14 nutshell, they say at all relevant times by virtue of his position and
15 authority, he commanded all units of the 7th Brigade including those
16 operating detention facilities. The question must be asked, we say: Has
17 the Prosecution proved those allegations and that Mr. Kubura acted as the
18 commander or acting commander from 1 April 1993?
19 Where is the evidence that he had de facto control of all
20 commanding officers and troops of the 7th Brigade? It is correct, as the
21 Prosecution say that in military terms, someone is always in command. But
22 the question is who and with what powers?
23 What is clear from the evidence is that the 7th Brigade was a
24 manoeuvre unit, one of many in the 3rd Corps which is not unusual.
25 Without a fixed area of responsibility, it was not fully replenished.
1 Your Honours will recall the report of August 1993 where its manpower
2 levels were listed at 76 per cent. The total numbers of the brigade were
3 roughly 1.400 troops with its members assigned, like all other brigades,
4 by the municipal defence staff. People drawn from the surrounding
5 villages, ordinary people, joining up to defend their towns and their
6 villages together with refugees.
7 Looking further about other allegations that are made about the
8 brigade in the indictment, paragraph 17, Your Honours. There is, in our
9 submission, and this will be borne out by the witnesses who are called in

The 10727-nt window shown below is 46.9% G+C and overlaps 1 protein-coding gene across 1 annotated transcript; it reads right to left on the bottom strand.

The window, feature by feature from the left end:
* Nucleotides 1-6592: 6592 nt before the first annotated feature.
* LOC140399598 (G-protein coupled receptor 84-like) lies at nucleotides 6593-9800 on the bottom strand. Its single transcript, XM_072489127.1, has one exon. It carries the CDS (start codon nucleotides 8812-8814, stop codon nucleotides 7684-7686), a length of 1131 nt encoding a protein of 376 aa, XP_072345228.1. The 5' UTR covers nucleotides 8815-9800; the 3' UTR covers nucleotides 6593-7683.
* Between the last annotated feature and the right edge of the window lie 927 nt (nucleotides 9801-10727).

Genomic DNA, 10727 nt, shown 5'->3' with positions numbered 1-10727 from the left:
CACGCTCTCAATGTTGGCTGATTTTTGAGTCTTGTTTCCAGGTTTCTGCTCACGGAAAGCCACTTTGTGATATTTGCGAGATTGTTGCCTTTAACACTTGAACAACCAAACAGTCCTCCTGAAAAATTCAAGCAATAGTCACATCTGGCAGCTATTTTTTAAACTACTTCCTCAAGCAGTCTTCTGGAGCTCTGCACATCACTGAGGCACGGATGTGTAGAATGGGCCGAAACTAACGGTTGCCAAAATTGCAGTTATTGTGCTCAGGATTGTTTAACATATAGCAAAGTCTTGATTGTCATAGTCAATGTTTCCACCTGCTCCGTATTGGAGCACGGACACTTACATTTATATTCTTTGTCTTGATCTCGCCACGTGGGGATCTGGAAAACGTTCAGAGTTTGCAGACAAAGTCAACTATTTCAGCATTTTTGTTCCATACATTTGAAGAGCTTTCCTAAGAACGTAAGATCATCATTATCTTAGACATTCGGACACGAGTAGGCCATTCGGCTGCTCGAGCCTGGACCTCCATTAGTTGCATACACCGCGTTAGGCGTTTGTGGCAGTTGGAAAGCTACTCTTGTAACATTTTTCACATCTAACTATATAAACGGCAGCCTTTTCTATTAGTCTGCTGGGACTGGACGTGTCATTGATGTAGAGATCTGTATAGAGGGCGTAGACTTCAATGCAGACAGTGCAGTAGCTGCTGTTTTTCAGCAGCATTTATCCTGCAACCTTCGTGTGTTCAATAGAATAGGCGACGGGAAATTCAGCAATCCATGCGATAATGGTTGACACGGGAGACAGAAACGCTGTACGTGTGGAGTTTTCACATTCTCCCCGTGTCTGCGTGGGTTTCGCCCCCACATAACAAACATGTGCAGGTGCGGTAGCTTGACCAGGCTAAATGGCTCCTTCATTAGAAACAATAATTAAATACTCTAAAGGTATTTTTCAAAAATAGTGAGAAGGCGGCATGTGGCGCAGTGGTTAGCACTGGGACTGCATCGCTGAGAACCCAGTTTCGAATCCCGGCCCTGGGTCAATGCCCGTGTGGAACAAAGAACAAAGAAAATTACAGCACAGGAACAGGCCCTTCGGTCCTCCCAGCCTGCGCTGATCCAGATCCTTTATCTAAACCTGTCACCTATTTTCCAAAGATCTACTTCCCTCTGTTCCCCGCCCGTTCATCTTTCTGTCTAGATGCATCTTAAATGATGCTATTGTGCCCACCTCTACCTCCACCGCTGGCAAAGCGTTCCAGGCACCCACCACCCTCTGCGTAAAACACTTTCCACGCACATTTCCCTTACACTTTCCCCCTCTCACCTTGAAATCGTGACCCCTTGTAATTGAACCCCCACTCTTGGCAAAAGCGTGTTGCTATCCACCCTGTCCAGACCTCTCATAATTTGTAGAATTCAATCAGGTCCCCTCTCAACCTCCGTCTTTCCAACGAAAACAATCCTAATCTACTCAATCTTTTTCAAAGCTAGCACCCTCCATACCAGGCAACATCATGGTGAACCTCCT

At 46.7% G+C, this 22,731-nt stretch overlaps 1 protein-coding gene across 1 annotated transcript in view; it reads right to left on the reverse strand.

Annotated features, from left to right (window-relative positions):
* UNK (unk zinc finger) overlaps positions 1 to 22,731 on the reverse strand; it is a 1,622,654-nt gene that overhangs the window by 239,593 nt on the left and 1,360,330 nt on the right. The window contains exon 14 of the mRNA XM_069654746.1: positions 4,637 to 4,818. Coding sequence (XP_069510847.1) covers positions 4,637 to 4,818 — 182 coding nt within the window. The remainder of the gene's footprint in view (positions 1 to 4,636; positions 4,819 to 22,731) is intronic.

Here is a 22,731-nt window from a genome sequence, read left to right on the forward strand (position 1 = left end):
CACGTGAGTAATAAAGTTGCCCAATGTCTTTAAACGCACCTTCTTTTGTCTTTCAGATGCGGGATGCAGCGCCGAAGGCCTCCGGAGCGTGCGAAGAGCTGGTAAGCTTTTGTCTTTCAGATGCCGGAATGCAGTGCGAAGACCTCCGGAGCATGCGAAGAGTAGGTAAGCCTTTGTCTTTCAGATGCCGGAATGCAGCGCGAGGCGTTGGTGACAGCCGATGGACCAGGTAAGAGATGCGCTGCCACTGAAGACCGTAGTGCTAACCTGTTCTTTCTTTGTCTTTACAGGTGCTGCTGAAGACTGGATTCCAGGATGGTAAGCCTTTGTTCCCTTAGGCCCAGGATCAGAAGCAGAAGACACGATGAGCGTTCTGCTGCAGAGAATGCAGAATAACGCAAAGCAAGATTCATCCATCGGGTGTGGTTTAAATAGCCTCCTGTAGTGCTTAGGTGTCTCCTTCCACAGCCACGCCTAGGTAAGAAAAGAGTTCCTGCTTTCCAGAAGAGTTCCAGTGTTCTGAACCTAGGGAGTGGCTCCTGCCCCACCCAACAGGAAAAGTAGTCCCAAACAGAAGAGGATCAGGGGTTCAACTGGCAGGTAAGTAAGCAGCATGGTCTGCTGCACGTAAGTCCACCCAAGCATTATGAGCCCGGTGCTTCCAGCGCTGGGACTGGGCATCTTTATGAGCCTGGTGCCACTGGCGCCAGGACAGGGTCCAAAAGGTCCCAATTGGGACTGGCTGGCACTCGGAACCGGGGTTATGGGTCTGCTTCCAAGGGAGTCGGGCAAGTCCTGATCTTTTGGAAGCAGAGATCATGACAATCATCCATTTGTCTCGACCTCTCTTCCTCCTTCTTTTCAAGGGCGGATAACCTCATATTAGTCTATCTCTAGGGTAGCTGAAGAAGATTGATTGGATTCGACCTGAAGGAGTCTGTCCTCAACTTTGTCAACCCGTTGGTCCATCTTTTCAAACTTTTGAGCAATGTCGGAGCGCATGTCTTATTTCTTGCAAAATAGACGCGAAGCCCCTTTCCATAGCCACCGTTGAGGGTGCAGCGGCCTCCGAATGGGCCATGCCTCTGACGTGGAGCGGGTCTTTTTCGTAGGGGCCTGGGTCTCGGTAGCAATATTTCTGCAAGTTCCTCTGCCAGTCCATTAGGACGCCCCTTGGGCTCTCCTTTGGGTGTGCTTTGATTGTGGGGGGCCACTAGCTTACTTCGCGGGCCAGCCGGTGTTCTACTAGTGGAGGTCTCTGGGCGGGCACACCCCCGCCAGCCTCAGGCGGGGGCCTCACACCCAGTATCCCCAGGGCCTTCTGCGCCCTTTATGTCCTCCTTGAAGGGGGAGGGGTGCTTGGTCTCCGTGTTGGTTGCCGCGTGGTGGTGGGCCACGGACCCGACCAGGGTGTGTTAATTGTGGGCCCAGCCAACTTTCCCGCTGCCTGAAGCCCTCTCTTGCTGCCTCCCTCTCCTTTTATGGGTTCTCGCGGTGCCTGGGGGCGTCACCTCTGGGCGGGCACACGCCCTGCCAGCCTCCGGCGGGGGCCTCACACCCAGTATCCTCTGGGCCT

10 our case, that there is no evidence that this unit was required to
11 strictly adhere to Islamic beliefs. No evidence that recruits had to
12 swear an oath to follow the example of a proper Muslim soldier, as is set
13 out in the instructions to the Muslim fighter. And no evidence that
14 20.000 copies of this were distributed in the 3rd Corps area of
15 responsibility. Once again, leaps too far, we say, by the Prosecution.
16 Mr. Kubura was based at the headquarters of the 7th Brigade as its
17 chief of staff but he operated in the field and on the front lines
18 coordinating particular military operations. Your Honours will hear
19 evidence about this. His main operations were in Ovnak in May and June of
20 1993 and Vares in October and November 1993, as is evidenced by the
21 documents in this trial. For example, DK23 and 24, they are the plans and
22 orders relating to the operations of the 7th Brigade immediately after the
23 operation in Ovnak. They were both signed by Mr. Kubura as chief of staff
24 on 10 and 11 June respectively.
25 It is significant that there are no similar documents for any
1 operations in Maline and Miletici because the 7th Brigade was not there.
2 As an aside, Your Honours, I do wish to add that there are other
3 documents where Mr. Kubura signed as chief of staff during this time, not
4 as anything else.
5 On the context of these operations, and I will finish with this
6 point before continuing after the break, we will not lead evidence about
7 the context of the operations that occurred. But there is one point which
8 must be made at this stage. It is important to keep some perspective.
9 The broad context of these alleged offences, which is not set out in the
10 indictment, is in our submission, the ethnic cleansing campaigns conducted